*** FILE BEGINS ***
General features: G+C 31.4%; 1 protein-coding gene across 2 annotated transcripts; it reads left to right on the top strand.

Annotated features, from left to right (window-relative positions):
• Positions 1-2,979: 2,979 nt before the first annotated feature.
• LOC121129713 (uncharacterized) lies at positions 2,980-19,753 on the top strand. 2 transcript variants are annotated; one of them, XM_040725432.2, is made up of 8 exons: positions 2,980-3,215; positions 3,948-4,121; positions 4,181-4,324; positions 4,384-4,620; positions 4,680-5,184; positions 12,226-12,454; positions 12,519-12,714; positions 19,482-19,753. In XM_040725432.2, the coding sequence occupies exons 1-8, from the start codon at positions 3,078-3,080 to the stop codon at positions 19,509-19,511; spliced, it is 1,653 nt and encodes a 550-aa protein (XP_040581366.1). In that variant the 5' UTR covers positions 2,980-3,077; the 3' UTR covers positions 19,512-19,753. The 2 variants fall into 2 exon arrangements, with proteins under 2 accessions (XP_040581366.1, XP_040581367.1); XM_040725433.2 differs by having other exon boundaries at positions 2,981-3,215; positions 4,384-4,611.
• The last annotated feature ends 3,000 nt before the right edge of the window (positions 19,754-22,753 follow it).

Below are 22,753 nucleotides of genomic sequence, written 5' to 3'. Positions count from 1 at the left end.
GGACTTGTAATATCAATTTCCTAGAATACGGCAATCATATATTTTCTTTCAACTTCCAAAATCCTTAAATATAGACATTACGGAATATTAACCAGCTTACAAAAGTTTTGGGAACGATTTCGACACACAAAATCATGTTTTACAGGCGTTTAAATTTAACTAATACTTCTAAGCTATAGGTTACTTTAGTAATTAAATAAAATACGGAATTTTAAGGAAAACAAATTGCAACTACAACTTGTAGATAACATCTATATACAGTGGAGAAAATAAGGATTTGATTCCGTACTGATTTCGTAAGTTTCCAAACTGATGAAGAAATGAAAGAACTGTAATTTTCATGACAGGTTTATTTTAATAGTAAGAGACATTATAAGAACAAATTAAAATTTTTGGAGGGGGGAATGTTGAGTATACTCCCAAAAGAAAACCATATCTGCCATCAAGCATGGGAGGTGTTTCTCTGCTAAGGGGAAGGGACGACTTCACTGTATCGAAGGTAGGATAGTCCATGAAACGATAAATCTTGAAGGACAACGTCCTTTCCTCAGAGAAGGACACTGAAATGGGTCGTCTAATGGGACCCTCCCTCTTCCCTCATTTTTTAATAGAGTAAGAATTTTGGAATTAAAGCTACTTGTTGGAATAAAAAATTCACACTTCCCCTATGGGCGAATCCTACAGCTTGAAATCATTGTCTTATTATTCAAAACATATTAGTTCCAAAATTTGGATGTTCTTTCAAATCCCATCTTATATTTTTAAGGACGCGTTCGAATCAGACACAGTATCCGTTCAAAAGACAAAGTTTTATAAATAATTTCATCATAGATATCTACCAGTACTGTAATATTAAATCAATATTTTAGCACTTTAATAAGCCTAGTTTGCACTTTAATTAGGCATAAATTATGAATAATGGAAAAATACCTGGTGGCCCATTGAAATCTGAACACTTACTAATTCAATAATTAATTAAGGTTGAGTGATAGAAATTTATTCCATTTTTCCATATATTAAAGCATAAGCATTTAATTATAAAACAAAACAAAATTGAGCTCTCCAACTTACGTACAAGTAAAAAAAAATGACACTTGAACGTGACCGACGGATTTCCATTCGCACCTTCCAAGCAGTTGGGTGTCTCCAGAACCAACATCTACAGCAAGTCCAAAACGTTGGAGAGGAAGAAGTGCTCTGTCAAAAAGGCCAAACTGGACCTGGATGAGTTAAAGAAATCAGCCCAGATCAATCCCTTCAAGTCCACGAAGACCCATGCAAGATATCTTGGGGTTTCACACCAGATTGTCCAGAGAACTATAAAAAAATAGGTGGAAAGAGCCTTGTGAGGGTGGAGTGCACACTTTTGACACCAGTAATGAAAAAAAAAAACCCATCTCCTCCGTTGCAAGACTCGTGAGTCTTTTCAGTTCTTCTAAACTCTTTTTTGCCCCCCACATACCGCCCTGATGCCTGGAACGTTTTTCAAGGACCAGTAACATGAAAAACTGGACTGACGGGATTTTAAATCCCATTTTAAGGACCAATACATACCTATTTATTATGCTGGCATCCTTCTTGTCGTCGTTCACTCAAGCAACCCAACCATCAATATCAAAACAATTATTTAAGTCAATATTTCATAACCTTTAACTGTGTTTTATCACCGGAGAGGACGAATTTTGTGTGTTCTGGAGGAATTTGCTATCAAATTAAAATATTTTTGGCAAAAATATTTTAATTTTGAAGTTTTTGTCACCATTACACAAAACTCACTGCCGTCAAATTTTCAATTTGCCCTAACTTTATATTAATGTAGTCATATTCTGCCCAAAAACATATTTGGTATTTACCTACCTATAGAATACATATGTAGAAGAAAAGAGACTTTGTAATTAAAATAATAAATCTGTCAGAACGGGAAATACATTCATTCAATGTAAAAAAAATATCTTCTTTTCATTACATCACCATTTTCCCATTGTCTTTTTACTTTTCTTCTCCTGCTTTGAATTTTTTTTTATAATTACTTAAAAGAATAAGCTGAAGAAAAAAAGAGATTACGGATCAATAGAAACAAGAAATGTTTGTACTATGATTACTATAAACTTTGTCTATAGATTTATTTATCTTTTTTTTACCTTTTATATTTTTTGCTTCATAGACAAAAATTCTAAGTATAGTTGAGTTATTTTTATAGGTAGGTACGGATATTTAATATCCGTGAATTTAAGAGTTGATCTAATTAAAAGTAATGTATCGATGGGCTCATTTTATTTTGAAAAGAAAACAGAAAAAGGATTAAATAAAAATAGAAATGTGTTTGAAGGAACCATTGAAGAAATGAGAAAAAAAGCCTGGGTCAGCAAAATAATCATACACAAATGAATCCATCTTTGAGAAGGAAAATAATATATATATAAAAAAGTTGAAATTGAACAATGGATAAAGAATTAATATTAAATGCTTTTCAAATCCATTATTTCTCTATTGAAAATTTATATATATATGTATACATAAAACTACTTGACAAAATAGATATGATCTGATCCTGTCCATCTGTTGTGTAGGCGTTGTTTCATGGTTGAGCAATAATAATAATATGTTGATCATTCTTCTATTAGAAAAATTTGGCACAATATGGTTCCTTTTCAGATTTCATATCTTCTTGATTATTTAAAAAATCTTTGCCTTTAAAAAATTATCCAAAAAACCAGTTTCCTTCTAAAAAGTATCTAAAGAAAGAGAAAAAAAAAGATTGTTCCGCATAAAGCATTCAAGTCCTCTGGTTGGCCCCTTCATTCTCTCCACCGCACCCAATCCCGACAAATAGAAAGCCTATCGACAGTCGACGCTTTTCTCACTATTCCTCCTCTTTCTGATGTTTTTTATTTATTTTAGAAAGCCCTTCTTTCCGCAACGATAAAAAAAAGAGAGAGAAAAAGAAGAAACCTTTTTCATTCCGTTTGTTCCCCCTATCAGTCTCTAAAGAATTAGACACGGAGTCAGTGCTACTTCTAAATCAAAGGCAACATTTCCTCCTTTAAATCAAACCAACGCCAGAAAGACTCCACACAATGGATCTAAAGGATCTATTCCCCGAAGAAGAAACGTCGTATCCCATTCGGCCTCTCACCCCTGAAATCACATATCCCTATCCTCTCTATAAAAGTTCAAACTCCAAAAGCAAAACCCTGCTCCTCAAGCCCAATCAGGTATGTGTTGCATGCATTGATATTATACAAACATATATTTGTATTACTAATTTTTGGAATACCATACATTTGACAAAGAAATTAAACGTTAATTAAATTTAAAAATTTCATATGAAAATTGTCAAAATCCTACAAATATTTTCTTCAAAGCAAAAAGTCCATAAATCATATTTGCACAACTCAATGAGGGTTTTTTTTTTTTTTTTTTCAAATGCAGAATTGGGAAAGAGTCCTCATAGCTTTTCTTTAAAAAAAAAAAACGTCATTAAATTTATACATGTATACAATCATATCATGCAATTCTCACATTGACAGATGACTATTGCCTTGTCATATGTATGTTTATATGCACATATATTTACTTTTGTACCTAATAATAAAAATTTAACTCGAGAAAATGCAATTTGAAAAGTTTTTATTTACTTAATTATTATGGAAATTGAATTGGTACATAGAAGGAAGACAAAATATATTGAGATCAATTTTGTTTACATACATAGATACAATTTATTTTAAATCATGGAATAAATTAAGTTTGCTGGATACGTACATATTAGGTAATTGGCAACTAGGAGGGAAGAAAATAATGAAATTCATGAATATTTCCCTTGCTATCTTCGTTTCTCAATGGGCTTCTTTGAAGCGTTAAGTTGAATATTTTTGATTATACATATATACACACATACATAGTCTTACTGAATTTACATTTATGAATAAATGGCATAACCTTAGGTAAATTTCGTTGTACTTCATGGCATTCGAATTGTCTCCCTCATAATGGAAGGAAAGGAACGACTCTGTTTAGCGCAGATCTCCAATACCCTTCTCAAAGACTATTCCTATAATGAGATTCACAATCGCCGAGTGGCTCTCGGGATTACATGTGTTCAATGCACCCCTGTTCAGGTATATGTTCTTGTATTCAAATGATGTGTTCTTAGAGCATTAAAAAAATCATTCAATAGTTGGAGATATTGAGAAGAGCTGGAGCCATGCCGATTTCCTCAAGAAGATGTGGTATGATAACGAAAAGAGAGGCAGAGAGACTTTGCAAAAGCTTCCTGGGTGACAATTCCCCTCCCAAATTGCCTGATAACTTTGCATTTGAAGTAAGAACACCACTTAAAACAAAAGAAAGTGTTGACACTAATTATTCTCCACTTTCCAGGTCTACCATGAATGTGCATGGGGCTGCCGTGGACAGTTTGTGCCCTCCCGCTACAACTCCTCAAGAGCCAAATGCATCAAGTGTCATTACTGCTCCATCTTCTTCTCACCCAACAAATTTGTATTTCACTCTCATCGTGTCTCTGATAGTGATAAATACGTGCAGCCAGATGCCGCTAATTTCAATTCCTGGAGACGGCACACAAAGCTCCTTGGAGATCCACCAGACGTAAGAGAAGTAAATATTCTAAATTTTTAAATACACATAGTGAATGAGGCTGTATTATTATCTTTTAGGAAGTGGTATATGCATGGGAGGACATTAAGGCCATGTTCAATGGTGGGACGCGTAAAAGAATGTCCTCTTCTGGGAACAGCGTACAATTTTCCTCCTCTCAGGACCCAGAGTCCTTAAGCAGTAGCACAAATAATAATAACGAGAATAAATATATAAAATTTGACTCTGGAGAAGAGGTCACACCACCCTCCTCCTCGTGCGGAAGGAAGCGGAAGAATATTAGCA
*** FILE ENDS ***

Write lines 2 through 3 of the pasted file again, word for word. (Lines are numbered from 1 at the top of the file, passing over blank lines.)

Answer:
Annotated features, from left to right (window-relative positions):
• Positions 1-2,979: 2,979 nt before the first annotated feature.